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November 14, 2006Box Score
The three-day clinic on zone defenses is officially over, and Florida State basketball coach Leonard Hamilton said his team did a good job of learning on the fly.
For the third game in three nights, the Seminoles had to adjust on the run as it played an opponent that relied on zone defenses to disrupt the tempo of the game. This time, FSU players needed a little longer to respond before pulling away for a 59-52 victory over SMU in the Colonial Classic.
The Seminoles (3-0) had a hard time consistently attacking the Mustangs' zone until making some second-half adjustments that kicked the offense into gear.
"Early in the season, seeing this much zone defense was a little bit of a challenge for us," Hamilton said.
SMU, coached by former North Carolina coach Matt Doherty, might as well have stuck a fork in the basketball on Tuesday night.
The Mustangs trotted out a big defensive lineup against the Seminoles and then squeezed time off the shot clock on the other end on nearly every possession.
The strategy limited FSU to just 43 field goal attempts, 10 fewer than it had against Illinois State on Monday night and 17 fewer than it had against McNeese State on Sunday night.
"They like to play at 6000 RPMs and we wanted to take it down to a 2000-RPM game," Doherty said. "I think we did that and as a result we had a chance to win."
"Our goal was to make them score in a half-court set," he added. "When you play zone, it makes them have to probe the zone a little bit more so it's more passes. It burns clock. It shortens the game. It's more frustrating for those guys. I thought the zone was fairly effective for controlling the tempo."
While the zone certainly slowed down the tempo, it didn't exactly shut out the FSU offense.
The Seminoles made 10 of 20 three-pointers, including 7 of 15 in the first half and three from senior guard Jerel Allen. That success from three-point range in the first half saved FSU, which made just one other field goal attempt in the opening 20 minutes and was 8 of 27 overall.
"Even though we shot a poor percentage in the first half, it's kind of a reversal of what it's been in the past," Hamilton said. "We shot phenomenal from the three-point line in the first half. I've never been in a game where all of our field goals in a half except for one were from three-point shots, and the other one was an old-fashioned three-pointer."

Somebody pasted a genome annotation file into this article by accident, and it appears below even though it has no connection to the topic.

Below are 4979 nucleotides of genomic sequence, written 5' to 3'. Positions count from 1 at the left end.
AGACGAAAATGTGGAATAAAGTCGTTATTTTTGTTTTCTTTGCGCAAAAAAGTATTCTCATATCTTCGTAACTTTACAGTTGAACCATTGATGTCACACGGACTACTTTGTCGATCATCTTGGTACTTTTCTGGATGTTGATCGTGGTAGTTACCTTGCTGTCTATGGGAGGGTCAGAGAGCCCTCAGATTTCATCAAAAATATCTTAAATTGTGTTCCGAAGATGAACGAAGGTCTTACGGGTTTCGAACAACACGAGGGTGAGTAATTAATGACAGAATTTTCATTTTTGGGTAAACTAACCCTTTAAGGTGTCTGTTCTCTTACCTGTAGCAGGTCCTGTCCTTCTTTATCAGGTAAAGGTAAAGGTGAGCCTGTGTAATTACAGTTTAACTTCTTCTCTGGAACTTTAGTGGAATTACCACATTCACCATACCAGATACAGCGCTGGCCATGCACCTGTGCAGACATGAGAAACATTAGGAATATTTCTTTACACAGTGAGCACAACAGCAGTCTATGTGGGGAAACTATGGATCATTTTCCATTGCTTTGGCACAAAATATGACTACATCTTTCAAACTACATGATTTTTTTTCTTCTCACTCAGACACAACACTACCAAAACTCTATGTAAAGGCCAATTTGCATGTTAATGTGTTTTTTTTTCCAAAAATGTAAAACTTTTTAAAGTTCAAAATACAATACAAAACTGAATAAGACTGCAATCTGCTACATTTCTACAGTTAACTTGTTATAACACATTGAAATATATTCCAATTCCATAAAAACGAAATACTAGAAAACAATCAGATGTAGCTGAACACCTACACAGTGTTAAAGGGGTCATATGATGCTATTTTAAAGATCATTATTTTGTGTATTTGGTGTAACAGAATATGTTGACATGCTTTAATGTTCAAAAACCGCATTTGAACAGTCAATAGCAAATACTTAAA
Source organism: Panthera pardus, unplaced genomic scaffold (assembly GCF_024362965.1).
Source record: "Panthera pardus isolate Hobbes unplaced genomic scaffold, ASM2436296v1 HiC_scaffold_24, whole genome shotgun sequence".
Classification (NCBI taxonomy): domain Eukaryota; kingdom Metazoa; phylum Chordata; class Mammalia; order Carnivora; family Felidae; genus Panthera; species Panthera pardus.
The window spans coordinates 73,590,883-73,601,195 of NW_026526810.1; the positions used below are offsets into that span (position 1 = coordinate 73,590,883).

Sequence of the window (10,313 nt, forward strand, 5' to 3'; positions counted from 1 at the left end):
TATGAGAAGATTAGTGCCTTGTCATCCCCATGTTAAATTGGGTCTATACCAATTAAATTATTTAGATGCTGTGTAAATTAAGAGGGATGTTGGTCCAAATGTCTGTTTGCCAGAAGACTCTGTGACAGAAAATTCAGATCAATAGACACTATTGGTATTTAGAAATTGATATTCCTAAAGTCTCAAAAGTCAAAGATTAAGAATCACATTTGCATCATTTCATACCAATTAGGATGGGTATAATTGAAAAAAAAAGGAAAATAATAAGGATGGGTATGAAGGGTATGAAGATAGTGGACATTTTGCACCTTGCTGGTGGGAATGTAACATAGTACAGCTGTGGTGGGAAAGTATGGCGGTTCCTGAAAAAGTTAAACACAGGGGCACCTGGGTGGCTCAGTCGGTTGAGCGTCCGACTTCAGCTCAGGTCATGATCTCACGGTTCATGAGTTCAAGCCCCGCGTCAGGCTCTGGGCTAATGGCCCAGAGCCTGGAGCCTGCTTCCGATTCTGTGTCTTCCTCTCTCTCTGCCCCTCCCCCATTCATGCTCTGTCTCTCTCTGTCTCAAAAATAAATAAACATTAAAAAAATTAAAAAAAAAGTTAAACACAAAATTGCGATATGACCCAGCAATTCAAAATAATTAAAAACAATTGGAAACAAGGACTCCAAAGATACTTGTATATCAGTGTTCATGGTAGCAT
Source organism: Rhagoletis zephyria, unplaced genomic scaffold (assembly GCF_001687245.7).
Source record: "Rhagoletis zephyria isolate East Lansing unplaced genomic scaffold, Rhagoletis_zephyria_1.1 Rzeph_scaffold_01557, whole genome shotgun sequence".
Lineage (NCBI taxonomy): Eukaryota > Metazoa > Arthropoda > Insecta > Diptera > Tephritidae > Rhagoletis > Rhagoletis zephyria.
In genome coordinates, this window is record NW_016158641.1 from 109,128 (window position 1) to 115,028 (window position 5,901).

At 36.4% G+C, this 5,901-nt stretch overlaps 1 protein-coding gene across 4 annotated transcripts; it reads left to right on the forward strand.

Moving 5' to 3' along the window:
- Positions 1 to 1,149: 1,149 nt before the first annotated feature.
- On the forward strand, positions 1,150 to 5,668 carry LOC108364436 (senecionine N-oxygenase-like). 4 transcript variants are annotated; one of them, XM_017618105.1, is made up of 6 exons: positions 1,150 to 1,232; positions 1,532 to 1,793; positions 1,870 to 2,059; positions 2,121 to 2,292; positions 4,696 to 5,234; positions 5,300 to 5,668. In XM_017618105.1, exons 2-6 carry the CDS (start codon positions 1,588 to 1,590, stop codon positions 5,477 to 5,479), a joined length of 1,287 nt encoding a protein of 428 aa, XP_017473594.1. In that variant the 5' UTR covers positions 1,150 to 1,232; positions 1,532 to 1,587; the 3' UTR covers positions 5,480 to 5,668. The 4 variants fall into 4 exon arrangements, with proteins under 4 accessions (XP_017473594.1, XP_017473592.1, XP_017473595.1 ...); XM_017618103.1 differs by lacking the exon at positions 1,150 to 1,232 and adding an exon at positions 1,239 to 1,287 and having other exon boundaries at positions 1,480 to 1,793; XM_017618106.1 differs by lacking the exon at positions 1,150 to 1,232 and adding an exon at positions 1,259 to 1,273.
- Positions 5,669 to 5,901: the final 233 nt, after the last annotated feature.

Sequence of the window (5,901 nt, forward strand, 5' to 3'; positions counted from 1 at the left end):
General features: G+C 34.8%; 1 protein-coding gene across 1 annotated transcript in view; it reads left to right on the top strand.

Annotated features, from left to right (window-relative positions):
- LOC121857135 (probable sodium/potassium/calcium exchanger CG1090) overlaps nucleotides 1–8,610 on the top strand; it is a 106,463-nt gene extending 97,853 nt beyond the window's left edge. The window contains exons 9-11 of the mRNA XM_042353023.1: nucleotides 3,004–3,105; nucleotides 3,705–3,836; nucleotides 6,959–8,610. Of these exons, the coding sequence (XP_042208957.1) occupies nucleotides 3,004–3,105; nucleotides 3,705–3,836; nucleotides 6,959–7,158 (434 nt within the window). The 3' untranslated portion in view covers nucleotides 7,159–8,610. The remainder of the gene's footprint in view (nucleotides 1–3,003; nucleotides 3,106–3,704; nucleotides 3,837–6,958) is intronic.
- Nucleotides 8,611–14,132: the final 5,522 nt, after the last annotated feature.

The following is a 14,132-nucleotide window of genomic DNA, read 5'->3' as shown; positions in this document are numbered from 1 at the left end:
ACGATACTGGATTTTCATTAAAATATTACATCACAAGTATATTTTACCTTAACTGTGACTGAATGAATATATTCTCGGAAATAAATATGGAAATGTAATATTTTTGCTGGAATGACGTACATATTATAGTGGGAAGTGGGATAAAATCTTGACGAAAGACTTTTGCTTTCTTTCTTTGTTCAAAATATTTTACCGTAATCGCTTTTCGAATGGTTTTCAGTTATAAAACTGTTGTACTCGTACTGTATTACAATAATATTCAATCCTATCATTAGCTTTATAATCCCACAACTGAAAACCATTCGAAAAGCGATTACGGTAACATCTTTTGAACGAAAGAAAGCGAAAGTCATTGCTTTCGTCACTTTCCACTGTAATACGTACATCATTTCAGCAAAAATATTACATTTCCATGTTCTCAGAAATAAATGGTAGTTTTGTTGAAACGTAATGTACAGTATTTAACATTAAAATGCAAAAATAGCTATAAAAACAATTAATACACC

But the Seminoles made the proper adjustments at halftime and saw the offense find easier shots against the zone.
Junior guard Jason Rich spent time at the "4" position, giving the Seminoles a little more versatility to attack the middle of the SMU zone. Rich scored just 5 points and added one rebound and one assist, but every positive play he made seemed to come at just the right time for FSU.
"When you are attacking a zone defense, you really need to have a high-post guy who can make good decisions," Hamilton said. "Right now, our younger kids are not as effective in the high post in one of our offensive sets. We felt like we had to roll the dice that Jason could handle [SMU forward Ike Ofoegbu], who is a very good player. But it was more important that we put someone in the high post that they had to respect that was a threat. We got the ball into him and he made a basket and he kicked the ball out to Isaiah for a big shot."
The Seminoles made 10 of 16 field goals (3 of 5 from three-point range) against the zone in the second half.
But FSU didn't put the game away until a late surge from senior forward Al Thornton and sophomore guard Toney Douglas, who combined to score 19 of the team's final 26 points.
Douglas hit a big three-pointer to put FSU up 52-47 in the final minutes and Thornton was a perfect 5-for-5 from the free throw line in the second half.
Hamilton said he was happy to see the big plays from Thornton and Douglas, but quickly added that he thought a number of players made key contributions late in the game.
"We've had different people step up who had to make big plays for us," Hamilton said. "Jerel had a big block. Isaiah made a big play. Toney came alive. Al was struggling a little bit with an injury he had there. But we've got a lot of guys who have shown they are capable.
"We have quite a few weapons and guys who can score."
With a game-high 15 points on Tuesday, Thornton earned MVP honors in the round-robin Colonial Classic. He was joined on the all-tournament team by teammates Rich and Douglas as well as SMU's Ofoegbu and Jon Killen and Illinois State's Dominitrix Johnson, who scored 32 against FSU on Monday night.
The Seminoles next play host to New Orleans on Sunday.
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